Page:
Deliveries were twice lower in the previous agricultural year
A VISIT by probably the biggest Russian trade delegation to Thailand in February this year can certainly be taken as a testament to Kremlin’s “Look East” policy. But how it will be translated into real trade or economic interaction between the two countries remains a challenge.
The loading of export designated cargo destined for Russian ports made 102.4 tons during January-April 2018 up 4.6% up compared to the same period of 2017.
Under-regulated coal shipping has led Russian ports toward an ecological catastrophe, but with the sun setting on the sector, a commercial catastrophe also looms.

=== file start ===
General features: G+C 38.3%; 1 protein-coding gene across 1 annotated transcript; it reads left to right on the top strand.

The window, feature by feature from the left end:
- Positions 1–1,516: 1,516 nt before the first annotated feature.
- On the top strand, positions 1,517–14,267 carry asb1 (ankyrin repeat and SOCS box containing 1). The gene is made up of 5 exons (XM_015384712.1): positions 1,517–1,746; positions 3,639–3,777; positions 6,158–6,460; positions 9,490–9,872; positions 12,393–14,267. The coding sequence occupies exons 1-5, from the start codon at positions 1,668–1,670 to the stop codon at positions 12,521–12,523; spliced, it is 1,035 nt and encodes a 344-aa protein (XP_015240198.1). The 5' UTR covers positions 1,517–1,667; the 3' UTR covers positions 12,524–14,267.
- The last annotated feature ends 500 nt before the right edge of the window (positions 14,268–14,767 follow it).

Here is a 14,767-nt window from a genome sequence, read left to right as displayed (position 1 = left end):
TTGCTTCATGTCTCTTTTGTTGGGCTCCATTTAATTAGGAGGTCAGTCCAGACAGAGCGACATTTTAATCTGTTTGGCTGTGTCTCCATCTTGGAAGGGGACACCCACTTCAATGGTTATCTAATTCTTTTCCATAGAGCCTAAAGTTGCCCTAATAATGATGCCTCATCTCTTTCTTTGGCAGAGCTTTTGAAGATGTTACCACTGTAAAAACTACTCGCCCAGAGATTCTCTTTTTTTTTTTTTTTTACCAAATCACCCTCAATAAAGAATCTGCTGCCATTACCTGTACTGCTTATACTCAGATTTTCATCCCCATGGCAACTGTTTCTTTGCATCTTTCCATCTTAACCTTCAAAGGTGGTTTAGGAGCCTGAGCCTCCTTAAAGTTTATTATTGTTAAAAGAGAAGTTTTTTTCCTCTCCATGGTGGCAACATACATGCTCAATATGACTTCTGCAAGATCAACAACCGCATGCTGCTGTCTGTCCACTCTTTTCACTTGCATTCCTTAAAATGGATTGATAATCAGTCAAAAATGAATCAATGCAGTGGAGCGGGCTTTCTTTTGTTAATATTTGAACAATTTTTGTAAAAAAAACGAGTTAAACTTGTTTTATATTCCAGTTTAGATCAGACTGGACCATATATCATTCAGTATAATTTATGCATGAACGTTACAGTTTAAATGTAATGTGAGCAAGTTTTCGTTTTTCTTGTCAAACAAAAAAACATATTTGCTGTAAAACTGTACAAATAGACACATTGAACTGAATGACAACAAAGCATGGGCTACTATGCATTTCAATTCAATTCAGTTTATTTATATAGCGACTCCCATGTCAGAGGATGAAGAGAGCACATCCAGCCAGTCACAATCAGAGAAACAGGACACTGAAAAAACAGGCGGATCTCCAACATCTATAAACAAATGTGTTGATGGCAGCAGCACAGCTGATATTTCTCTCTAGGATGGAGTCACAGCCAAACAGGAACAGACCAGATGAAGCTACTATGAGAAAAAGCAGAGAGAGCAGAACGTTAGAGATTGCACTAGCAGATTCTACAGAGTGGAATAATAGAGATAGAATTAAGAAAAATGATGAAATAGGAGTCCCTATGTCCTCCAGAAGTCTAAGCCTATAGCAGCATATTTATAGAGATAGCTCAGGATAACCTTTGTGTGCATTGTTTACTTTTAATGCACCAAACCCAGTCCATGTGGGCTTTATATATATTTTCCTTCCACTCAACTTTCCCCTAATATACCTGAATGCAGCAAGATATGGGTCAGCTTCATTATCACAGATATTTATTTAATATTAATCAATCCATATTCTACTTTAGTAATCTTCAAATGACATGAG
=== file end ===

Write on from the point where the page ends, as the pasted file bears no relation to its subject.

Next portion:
European oil refineries are increasingly looking for Russian crude oil after the world’s largest raw materials producer is sending more volumes to China. The projections are that in the first five months of 2018 Russia will ship 19% less oil on its main ports in the Baltic Sea and the Black Sea compared to an year earlier. Meanwhile, flows to China grew by 43% in the first three months, according to data from Transneft.
Trade relations between the countries get stronger.